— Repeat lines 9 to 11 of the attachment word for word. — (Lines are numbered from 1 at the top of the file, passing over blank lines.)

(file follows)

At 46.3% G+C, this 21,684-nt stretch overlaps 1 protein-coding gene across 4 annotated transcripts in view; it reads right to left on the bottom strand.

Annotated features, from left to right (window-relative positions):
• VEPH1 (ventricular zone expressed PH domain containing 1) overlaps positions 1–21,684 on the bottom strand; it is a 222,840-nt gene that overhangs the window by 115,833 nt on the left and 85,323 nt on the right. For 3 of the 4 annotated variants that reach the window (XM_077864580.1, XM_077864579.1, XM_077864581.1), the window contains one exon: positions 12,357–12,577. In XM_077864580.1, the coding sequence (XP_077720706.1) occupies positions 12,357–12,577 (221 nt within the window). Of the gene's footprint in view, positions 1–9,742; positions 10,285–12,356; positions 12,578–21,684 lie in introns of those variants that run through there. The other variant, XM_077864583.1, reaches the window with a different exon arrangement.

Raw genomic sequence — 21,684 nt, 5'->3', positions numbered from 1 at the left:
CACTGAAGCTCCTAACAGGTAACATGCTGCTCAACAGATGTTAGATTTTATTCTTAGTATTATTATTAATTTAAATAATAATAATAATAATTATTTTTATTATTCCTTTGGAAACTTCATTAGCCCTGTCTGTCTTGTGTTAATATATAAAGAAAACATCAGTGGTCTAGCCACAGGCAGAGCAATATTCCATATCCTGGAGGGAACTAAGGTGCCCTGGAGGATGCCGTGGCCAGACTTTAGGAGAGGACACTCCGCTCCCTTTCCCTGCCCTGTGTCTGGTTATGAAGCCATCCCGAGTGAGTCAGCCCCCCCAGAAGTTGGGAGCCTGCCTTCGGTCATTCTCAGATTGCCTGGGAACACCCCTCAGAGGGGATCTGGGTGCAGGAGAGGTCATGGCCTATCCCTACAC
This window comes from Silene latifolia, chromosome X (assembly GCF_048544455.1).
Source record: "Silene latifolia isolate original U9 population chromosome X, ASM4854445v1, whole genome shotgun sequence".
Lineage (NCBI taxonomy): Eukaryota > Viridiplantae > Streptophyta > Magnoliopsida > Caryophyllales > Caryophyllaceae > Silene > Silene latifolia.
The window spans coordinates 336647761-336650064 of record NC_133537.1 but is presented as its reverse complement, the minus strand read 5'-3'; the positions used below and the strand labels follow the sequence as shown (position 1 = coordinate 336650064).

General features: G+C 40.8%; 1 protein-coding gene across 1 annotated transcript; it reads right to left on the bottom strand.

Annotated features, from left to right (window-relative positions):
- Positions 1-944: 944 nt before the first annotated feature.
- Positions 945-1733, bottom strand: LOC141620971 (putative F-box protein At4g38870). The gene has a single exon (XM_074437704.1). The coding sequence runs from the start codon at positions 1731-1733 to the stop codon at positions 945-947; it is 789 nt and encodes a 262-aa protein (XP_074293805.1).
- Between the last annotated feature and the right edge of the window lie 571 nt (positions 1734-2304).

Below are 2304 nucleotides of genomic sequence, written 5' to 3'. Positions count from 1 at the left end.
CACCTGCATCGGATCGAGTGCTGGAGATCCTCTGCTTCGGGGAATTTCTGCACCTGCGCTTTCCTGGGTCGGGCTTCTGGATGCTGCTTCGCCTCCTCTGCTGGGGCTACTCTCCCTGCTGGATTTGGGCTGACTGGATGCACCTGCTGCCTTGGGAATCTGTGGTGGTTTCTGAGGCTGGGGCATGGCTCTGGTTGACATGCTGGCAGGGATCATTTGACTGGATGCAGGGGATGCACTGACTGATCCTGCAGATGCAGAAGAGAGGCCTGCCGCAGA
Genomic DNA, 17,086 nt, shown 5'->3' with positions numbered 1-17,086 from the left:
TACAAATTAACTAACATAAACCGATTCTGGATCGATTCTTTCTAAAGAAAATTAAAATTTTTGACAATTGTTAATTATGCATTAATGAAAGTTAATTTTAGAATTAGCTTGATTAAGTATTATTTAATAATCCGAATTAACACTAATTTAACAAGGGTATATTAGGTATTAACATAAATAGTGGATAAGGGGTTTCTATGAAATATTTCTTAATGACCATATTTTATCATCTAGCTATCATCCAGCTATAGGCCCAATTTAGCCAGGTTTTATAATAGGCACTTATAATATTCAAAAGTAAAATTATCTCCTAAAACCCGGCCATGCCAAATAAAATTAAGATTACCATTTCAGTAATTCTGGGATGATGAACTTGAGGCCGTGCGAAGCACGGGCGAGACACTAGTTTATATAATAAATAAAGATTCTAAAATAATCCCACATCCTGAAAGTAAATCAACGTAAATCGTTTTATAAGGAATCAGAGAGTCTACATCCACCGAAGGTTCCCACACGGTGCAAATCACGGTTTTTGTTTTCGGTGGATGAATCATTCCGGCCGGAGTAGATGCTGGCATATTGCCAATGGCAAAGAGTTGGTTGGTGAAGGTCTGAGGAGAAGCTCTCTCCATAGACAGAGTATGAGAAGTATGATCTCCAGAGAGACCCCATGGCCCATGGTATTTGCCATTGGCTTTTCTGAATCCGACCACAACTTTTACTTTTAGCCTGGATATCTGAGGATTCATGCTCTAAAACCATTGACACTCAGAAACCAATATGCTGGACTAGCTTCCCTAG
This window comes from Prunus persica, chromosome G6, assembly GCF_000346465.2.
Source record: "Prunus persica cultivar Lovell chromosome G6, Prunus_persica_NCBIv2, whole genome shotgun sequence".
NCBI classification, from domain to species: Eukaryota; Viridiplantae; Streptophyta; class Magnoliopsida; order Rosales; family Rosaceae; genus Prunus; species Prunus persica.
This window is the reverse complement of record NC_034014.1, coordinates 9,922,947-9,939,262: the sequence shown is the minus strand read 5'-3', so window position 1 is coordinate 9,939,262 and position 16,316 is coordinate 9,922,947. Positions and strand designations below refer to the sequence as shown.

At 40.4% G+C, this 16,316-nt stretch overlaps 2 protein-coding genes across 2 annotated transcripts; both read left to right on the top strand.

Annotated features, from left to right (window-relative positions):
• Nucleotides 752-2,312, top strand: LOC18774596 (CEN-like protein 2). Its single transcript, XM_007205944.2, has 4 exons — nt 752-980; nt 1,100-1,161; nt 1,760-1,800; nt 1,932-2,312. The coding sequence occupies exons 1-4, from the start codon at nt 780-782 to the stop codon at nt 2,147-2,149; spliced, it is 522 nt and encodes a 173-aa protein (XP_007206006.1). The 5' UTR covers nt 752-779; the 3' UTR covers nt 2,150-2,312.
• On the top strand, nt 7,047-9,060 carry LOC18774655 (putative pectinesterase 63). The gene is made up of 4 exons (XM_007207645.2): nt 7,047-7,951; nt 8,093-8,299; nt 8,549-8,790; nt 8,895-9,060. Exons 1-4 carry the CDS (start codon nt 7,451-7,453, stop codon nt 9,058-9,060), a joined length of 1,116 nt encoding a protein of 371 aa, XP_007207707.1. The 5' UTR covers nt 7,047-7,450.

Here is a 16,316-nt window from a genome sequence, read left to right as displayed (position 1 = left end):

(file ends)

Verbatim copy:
The window spans coordinates 336647761-336650064 of record NC_133537.1 but is presented as its reverse complement, the minus strand read 5'-3'; the positions used below and the strand labels follow the sequence as shown (position 1 = coordinate 336650064).

General features: G+C 40.8%; 1 protein-coding gene across 1 annotated transcript; it reads right to left on the bottom strand.

Annotated features, from left to right (window-relative positions):